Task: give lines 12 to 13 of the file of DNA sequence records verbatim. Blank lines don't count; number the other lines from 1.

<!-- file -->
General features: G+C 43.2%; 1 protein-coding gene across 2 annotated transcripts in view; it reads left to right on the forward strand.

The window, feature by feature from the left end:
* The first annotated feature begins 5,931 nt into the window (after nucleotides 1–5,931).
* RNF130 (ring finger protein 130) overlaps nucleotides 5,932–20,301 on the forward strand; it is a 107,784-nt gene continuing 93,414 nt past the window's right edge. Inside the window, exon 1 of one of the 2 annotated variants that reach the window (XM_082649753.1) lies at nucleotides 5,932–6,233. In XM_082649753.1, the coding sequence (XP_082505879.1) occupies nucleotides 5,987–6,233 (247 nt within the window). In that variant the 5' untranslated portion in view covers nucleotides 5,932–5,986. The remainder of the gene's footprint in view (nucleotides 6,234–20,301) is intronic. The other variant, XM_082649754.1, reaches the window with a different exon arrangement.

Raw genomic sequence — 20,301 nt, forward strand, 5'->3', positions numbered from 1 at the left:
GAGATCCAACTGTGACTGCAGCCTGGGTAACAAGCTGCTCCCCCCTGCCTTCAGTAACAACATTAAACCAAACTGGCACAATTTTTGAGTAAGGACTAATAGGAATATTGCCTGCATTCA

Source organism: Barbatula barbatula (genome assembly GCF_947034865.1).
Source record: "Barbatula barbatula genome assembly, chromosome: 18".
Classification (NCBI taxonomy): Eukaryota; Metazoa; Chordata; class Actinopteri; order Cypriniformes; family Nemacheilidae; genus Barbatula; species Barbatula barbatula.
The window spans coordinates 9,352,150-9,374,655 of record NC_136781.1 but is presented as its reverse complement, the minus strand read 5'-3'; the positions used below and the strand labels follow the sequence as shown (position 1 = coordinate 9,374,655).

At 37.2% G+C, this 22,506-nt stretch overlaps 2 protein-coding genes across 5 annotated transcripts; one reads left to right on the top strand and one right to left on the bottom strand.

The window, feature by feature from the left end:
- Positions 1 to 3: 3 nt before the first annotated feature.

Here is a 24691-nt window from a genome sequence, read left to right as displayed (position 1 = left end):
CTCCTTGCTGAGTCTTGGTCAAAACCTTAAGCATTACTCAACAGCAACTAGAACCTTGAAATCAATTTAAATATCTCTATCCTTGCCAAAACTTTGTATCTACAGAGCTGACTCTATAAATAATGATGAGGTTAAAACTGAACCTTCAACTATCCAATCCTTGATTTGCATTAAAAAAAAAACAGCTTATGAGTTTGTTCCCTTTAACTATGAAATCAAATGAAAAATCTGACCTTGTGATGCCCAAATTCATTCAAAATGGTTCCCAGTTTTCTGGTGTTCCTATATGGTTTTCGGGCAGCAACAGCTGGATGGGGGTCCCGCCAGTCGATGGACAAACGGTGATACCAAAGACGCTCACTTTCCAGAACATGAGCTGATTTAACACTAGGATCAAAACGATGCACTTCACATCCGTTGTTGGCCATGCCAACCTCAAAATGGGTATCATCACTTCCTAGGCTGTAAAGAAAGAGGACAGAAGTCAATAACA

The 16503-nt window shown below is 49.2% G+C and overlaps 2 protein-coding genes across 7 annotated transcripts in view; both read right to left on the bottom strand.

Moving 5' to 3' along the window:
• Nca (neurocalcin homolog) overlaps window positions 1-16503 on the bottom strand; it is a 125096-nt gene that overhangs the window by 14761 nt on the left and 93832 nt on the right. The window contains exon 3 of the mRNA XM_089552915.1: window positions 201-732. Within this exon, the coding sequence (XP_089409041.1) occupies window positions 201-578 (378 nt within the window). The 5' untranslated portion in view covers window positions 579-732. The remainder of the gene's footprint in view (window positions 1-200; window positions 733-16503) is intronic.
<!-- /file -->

The window, feature by feature from the left end:
- Positions 1 to 3: 3 nt before the first annotated feature.